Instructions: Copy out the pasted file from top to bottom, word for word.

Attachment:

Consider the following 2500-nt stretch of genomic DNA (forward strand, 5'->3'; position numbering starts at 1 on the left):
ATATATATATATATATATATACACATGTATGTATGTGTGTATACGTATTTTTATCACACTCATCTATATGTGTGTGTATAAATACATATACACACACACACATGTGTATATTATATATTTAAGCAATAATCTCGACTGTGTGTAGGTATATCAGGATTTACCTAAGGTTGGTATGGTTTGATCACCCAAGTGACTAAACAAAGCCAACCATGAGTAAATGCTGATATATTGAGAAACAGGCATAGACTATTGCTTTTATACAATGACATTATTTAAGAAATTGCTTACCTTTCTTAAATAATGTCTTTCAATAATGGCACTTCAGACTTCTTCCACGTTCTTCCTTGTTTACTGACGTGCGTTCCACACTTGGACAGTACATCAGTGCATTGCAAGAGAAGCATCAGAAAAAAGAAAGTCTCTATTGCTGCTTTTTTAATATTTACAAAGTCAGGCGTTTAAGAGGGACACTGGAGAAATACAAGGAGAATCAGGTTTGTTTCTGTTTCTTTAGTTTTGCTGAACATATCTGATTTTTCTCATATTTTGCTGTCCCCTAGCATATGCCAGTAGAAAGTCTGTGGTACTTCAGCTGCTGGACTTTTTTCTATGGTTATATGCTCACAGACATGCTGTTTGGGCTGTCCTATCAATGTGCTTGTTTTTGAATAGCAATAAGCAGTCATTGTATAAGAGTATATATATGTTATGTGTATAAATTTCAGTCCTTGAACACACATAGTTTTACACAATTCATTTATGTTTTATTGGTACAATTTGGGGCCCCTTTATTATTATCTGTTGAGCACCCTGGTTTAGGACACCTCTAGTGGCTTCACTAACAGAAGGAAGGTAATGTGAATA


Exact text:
Consider the following 2500-nt stretch of genomic DNA (forward strand, 5'->3'; position numbering starts at 1 on the left):
ATATATATATATATATATATACACATGTATGTATGTGTGTATACGTATTTTTATCACACTCATCTATATGTGTGTGTATAAATACATATACACACACACACATGTGTATATTATATATTTAAGCAATAATCTCGACTGTGTGTAGGTATATCAGGATTTACCTAAGGTTGGTATGGTTTGATCACCCAAGTGACTAAACAAAGCCAACCATGAGTAAATGCTGATATATTGAGAAACAGGCATAGACTATTGCTTTTATACAATGACATTATTTAAGAAATTGCTTACCTTTCTTAAATAATGTCTTTCAATAATGGCACTTCAGACTTCTTCCACGTTCTTCCTTGTTTACTGACGTGCGTTCCACACTTGGACAGTACATCAGTGCATTGCAAGAGAAGCATCAGAAAAAAGAAAGTCTCTATTGCTGCTTTTTTAATATTTACAAAGTCAGGCGTTTAAGAGGGACACTGGAGAAATACAAGGAGAATCAGGTTTGTTTCTGTTTCTTTAGTTTTGCTGAACATATCTGATTTTTCTCATATTTTGCTGTCCCCTAGCATATGCCAGTAGAAAGTCTGTGGTACTTCAGCTGCTGGACTTTTTTCTATGGTTATATGCTCACAGACATGCTGTTTGGGCTGTCCTATCAATGTGCTTGTTTTTGAATAGCAATAAGCAGTCATTGTATAAGAGTATATATATGTTATGTGTATAAATTTCAGTCCTTGAACACACATAGTTTTACACAATTCATTTATGTTTTATTGGTACAATTTGGGGCCCCTTTATTATTATCTGTTGAGCACCCTGGTTTAGGACACCTCTAGTGGCTTCACTAACAGAAGGAAGGTAATGTGAATA